People attending the funeral service for Janet Hardie, better known as Dian, on Saturday heard how the poverty-stricken ‘girl’ from deep rural St Mary struggled from a roadside shop in her community to become the owner of businesses and posh houses on the island’s north coast.
Hardie was shot dead on May 28 during a domestic dispute with her police husband.
A relative of the deceased has suggested that, as part of a break-up deal before tragedy struck, the husband allegedly requested $38 million – among other things.
Hardie’s business partner and friend, Synatra Duncan-Kow, during the funeral service on Saturday, July 6, did not mention anything in relation to the husband.
She however noted that Hardie, 45, worked alone to build her houses and businesses.
“She built her house in Steer Town (St Ann) by herself; she built her beautiful home in St Mary by herself – piece by piece she did it, block by block. It took years, but she did it,” Duncan-Kow further declared.
She added: “Dian worked for her money – harder than most men. Trust mi, she wuk. She worked smart… We travelled all over for business. We went to Curacao, to Panama, to Miami, to Los Angeles. We packed bags; we pulled suitcases; we packed pallets; we [passed] Customs; we wooed customers. It was not an easy job, but we did it.”
Duncan-Kow noted that Hardie, after operating stores in St Ann’s Bay and Brown’s Town, recently went on to purchase the entire plaza where she once paid rent in St Ann’s Bay.
“It wasn’t easy to get it. It took months of negotiations with banks who would say ‘no’ at the last minute, and I would say ‘try this other bank‘. It took skills and cunnings and re-arranging her finances to get that place,” Duncan-Kow further told the gathering inside the New Testament Church of God in St Ann’s Bay.
She continued: “It was a celebration for me [to see Hardie acquire the property]. Hope I am not offending anybody, but when she got that place, mi seh ‘Yes, a one black man get it, a nuh di Chiney‘!”
Meanwhile, Hardie’s mother, Elaine Stephenson, indicated that her family had a tough start. “We are coming from the rugged side of the mountain – as a mother come up nuh have nuh food, nuh have nutten…” she said.
Her daughter, Hardie, had a knack for business. That became evident while she was enrolled at Castleton All Age School (now Castleton Junior High) in St Mary.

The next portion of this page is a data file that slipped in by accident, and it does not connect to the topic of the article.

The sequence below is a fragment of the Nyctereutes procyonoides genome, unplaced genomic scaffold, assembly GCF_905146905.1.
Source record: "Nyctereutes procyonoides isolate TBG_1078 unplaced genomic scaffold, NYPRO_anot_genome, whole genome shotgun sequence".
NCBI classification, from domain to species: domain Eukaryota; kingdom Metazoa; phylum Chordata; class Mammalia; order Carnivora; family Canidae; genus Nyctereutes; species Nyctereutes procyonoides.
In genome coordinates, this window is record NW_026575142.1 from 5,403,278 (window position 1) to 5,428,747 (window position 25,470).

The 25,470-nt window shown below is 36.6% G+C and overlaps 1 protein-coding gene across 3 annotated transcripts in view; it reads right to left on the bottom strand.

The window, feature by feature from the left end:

“Dian was a very young entrepreneur then, selling candy – sweetie as we called it, to make ends meet with her lunch money and things that she needed. She knew from an early age that she wanted to be a profitable businesswoman and to run her own business,” said Joan Kelly, aunt of the deceased.
Kelly, in presenting the eulogy, stated that Hardie, after leaving Tarrant High School in Kingston, started to sell from a roadside shop.
“Dian opened her first roadside shop at the centre of the Castleton community – selling bag juice, exercise books, pencils, sodas, crackers, and cheese tricks and everything that required licence,” Kelly said.
She stated that Hardie’s maternal grandmother eventually recognized her zest for selling and her warmth among people. The grandmother, in 1992, left Hardie to sell in her shop at Ocho Rios Craft Market in St Ann.
Hardie, motivated by her grandmother, eventually started her ‘little business’ in Ocho Rios, Kelly explained.
She continued: “Dian would purchase goods and, along with her brothers Alton and Marlon, she would sell in the Ocho Rios Market [and] Falmouth. Week after week, she would generate new ideas, and regularly travel to other islands – purchasing goods for resale.
“When she got her US visa, she was elated. California and Florida were the places for her to go because that’s where she said the hottest trends were,” Kelly added.
She stated that Hardie eventually opened her first store in St Ann’s Bay. “She was unstoppable and energized,” Kelly declared.
Hardie went on to open a store in Brown’s Town, where one of her sisters served as Manager.
Kelly, in summing up Hardie’s life as an entrepreneur, asserted: “Dian did not just fight for or work hard for a seat at the table. Diane created her own table and sat at the head of that table.”
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